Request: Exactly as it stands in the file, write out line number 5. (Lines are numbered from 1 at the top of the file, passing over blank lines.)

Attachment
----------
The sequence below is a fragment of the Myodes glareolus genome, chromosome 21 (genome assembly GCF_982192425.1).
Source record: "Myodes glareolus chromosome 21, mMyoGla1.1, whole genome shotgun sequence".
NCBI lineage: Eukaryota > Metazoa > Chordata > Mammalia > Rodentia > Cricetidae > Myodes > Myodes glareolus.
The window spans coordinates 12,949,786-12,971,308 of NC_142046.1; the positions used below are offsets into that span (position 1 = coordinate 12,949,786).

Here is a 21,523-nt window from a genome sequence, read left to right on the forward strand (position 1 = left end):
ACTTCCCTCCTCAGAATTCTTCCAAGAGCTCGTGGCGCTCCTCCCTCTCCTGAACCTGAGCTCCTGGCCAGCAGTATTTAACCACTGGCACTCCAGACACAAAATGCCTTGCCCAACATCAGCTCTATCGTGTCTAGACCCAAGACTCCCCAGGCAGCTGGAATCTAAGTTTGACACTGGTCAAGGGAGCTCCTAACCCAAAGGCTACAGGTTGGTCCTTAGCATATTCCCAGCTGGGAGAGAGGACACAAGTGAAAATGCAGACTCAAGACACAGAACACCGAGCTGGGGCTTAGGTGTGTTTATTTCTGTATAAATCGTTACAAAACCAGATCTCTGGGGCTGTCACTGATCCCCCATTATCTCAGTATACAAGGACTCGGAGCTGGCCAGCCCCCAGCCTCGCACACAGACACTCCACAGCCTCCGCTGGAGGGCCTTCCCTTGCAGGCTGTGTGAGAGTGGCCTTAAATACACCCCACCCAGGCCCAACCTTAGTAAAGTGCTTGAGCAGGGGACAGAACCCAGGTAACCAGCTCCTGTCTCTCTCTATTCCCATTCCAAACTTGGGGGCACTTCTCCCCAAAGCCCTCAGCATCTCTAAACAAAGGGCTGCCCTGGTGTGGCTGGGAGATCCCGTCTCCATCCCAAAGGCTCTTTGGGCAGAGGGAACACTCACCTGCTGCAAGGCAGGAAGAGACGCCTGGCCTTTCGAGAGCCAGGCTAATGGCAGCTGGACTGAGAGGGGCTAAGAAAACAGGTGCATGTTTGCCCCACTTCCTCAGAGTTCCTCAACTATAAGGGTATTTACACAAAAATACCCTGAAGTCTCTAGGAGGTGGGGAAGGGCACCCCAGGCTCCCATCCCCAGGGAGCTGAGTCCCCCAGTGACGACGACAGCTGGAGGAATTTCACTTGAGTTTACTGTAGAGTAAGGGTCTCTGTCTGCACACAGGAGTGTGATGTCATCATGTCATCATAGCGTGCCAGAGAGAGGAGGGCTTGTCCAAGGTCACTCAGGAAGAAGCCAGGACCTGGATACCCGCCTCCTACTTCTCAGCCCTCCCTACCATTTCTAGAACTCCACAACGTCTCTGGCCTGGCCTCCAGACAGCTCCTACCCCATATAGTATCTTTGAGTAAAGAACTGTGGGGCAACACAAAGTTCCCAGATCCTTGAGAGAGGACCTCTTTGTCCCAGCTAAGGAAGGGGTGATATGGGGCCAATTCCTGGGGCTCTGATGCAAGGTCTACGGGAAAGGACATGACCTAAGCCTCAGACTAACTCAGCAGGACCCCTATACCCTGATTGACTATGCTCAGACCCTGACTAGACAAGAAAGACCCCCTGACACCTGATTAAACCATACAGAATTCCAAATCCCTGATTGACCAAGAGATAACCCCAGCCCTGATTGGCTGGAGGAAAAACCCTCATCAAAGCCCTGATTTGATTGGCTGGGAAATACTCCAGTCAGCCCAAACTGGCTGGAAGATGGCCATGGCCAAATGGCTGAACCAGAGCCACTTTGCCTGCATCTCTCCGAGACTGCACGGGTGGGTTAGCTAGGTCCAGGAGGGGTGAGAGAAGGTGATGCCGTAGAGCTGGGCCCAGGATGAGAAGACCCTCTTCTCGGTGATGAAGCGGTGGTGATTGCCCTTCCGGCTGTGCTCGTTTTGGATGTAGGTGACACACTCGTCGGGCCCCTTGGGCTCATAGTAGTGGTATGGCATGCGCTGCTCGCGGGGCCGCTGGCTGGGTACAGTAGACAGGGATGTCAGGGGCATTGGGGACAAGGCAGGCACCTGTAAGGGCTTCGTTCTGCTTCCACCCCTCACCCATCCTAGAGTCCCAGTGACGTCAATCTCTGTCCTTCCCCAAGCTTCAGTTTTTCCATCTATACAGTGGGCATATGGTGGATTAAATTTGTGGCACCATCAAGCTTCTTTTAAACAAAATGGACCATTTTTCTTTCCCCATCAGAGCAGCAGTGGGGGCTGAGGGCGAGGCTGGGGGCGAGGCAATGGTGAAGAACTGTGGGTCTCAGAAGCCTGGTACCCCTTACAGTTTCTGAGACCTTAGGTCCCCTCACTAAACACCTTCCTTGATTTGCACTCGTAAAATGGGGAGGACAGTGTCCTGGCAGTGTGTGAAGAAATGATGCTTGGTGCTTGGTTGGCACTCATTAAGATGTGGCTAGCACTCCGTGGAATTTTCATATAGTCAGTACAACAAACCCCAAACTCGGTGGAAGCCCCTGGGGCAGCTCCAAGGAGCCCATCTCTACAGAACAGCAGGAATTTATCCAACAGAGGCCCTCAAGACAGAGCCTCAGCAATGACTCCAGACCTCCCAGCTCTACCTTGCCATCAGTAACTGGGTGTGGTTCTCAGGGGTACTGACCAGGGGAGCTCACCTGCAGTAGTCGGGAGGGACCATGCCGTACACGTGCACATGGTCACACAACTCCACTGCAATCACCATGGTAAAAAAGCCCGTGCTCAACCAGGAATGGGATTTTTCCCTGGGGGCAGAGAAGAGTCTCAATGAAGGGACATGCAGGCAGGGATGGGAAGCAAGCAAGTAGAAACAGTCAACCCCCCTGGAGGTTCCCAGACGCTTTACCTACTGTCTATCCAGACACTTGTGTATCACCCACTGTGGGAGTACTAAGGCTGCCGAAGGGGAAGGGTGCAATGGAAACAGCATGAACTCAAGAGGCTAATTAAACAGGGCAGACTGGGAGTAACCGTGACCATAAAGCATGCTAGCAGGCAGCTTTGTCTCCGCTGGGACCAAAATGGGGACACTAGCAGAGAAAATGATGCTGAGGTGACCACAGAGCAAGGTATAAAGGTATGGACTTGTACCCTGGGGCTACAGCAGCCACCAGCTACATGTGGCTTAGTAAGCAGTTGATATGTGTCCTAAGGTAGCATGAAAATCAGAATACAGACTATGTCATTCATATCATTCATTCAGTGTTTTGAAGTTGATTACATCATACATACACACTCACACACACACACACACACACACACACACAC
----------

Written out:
Here is a 21,523-nt window from a genome sequence, read left to right on the forward strand (position 1 = left end):